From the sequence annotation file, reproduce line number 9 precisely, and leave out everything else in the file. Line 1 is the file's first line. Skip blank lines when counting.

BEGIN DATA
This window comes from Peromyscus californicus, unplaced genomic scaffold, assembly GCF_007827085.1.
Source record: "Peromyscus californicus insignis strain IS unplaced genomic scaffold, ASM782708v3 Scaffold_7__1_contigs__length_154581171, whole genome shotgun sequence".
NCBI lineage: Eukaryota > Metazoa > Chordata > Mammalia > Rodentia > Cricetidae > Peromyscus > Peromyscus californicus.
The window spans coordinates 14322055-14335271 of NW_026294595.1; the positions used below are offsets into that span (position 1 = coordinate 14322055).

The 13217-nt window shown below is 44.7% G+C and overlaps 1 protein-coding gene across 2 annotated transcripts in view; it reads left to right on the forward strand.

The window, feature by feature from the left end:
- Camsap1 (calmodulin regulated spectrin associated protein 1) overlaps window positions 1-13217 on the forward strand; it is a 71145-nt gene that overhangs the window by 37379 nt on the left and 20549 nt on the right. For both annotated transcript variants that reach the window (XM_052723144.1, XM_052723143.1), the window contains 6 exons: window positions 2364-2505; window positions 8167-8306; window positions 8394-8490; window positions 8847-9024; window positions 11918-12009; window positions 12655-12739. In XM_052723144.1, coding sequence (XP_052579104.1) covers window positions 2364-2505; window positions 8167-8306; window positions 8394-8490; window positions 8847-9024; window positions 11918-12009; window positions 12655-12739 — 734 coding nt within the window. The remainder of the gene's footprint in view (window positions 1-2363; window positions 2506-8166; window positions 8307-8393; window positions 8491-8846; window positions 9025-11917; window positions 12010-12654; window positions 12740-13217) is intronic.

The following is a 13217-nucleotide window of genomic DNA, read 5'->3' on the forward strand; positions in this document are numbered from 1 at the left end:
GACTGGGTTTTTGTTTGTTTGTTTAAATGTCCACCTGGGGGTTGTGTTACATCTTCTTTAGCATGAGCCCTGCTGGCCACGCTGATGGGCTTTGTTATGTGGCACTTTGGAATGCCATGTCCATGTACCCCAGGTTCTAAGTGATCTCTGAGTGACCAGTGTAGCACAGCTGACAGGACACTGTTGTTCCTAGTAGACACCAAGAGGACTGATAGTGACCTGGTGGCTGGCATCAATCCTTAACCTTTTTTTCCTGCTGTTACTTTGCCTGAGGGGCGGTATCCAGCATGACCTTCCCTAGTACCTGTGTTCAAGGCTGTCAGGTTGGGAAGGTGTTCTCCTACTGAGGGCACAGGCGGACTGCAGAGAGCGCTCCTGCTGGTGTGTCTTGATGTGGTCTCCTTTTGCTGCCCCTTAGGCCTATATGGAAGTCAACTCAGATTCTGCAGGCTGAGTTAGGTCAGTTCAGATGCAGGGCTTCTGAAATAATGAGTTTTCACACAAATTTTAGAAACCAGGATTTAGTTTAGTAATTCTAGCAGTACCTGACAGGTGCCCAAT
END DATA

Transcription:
GACTGGGTTTTTGTTTGTTTGTTTAAATGTCCACCTGGGGGTTGTGTTACATCTTCTTTAGCATGAGCCCTGCTGGCCACGCTGATGGGCTTTGTTATGTGGCACTTTGGAATGCCATGTCCATGTACCCCAGGTTCTAAGTGATCTCTGAGTGACCAGTGTAGCACAGCTGACAGGACACTGTTGTTCCTAGTAGACACCAAGAGGACTGATAGTGACCTGGTGGCTGGCATCAATCCTTAACCTTTTTTTCCTGCTGTTACTTTGCCTGAGGGGCGGTATCCAGCATGACCTTCCCTAGTACCTGTGTTCAAGGCTGTCAGGTTGGGAAGGTGTTCTCCTACTGAGGGCACAGGCGGACTGCAGAGAGCGCTCCTGCTGGTGTGTCTTGATGTGGTCTCCTTTTGCTGCCCCTTAGGCCTATATGGAAGTCAACTCAGATTCTGCAGGCTGAGTTAGGTCAGTTCAGATGCAGGGCTTCTGAAATAATGAGTTTTCACACAAATTTTAGAAACCAGGATTTAGTTTAGTAATTCTAGCAGTACCTGACAGGTGCCCAAT